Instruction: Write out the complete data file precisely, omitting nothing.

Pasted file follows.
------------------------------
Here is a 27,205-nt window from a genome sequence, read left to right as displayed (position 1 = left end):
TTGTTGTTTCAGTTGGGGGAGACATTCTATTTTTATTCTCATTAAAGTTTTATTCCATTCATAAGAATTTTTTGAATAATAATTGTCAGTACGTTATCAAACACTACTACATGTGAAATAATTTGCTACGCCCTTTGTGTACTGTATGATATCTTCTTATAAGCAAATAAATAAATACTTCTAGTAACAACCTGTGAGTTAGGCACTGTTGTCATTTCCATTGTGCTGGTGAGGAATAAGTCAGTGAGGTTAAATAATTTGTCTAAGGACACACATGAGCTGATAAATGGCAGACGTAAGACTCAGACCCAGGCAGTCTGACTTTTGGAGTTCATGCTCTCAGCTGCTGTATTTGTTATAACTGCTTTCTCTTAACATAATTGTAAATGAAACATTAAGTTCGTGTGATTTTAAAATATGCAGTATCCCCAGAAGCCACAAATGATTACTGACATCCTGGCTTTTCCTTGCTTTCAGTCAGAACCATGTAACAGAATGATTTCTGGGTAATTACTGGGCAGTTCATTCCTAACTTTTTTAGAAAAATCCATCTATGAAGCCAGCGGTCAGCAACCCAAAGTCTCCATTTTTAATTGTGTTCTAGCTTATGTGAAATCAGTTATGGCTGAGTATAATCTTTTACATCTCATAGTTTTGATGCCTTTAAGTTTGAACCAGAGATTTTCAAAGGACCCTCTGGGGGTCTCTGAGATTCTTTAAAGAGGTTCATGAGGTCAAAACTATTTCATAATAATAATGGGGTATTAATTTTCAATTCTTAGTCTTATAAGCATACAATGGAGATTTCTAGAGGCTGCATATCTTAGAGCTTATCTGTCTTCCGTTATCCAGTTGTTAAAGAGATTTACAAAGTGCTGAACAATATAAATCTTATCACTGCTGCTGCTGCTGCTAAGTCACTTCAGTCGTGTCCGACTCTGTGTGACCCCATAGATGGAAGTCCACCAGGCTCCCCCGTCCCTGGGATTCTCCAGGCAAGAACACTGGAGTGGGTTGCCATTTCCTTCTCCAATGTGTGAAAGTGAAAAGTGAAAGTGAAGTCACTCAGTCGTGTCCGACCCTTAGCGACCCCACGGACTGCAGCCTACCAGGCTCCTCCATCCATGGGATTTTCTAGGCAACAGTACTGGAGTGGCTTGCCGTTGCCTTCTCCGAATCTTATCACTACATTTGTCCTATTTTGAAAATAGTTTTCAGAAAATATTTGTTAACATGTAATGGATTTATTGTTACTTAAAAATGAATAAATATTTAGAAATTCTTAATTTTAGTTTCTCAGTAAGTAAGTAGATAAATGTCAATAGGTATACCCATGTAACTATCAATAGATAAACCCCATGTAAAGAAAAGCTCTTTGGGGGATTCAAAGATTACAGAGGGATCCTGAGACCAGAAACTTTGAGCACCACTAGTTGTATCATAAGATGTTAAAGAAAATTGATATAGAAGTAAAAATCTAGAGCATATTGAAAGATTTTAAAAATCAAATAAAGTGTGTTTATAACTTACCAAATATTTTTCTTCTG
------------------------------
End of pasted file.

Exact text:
Here is a 27,205-nt window from a genome sequence, read left to right as displayed (position 1 = left end):
TTGTTGTTTCAGTTGGGGGAGACATTCTATTTTTATTCTCATTAAAGTTTTATTCCATTCATAAGAATTTTTTGAATAATAATTGTCAGTACGTTATCAAACACTACTACATGTGAAATAATTTGCTACGCCCTTTGTGTACTGTATGATATCTTCTTATAAGCAAATAAATAAATACTTCTAGTAACAACCTGTGAGTTAGGCACTGTTGTCATTTCCATTGTGCTGGTGAGGAATAAGTCAGTGAGGTTAAATAATTTGTCTAAGGACACACATGAGCTGATAAATGGCAGACGTAAGACTCAGACCCAGGCAGTCTGACTTTTGGAGTTCATGCTCTCAGCTGCTGTATTTGTTATAACTGCTTTCTCTTAACATAATTGTAAATGAAACATTAAGTTCGTGTGATTTTAAAATATGCAGTATCCCCAGAAGCCACAAATGATTACTGACATCCTGGCTTTTCCTTGCTTTCAGTCAGAACCATGTAACAGAATGATTTCTGGGTAATTACTGGGCAGTTCATTCCTAACTTTTTTAGAAAAATCCATCTATGAAGCCAGCGGTCAGCAACCCAAAGTCTCCATTTTTAATTGTGTTCTAGCTTATGTGAAATCAGTTATGGCTGAGTATAATCTTTTACATCTCATAGTTTTGATGCCTTTAAGTTTGAACCAGAGATTTTCAAAGGACCCTCTGGGGGTCTCTGAGATTCTTTAAAGAGGTTCATGAGGTCAAAACTATTTCATAATAATAATGGGGTATTAATTTTCAATTCTTAGTCTTATAAGCATACAATGGAGATTTCTAGAGGCTGCATATCTTAGAGCTTATCTGTCTTCCGTTATCCAGTTGTTAAAGAGATTTACAAAGTGCTGAACAATATAAATCTTATCACTGCTGCTGCTGCTGCTAAGTCACTTCAGTCGTGTCCGACTCTGTGTGACCCCATAGATGGAAGTCCACCAGGCTCCCCCGTCCCTGGGATTCTCCAGGCAAGAACACTGGAGTGGGTTGCCATTTCCTTCTCCAATGTGTGAAAGTGAAAAGTGAAAGTGAAGTCACTCAGTCGTGTCCGACCCTTAGCGACCCCACGGACTGCAGCCTACCAGGCTCCTCCATCCATGGGATTTTCTAGGCAACAGTACTGGAGTGGCTTGCCGTTGCCTTCTCCGAATCTTATCACTACATTTGTCCTATTTTGAAAATAGTTTTCAGAAAATATTTGTTAACATGTAATGGATTTATTGTTACTTAAAAATGAATAAATATTTAGAAATTCTTAATTTTAGTTTCTCAGTAAGTAAGTAGATAAATGTCAATAGGTATACCCATGTAACTATCAATAGATAAACCCCATGTAAAGAAAAGCTCTTTGGGGGATTCAAAGATTACAGAGGGATCCTGAGACCAGAAACTTTGAGCACCACTAGTTGTATCATAAGATGTTAAAGAAAATTGATATAGAAGTAAAAATCTAGAGCATATTGAAAGATTTTAAAAATCAAATAAAGTGTGTTTATAACTTACCAAATATTTTTCTTCTG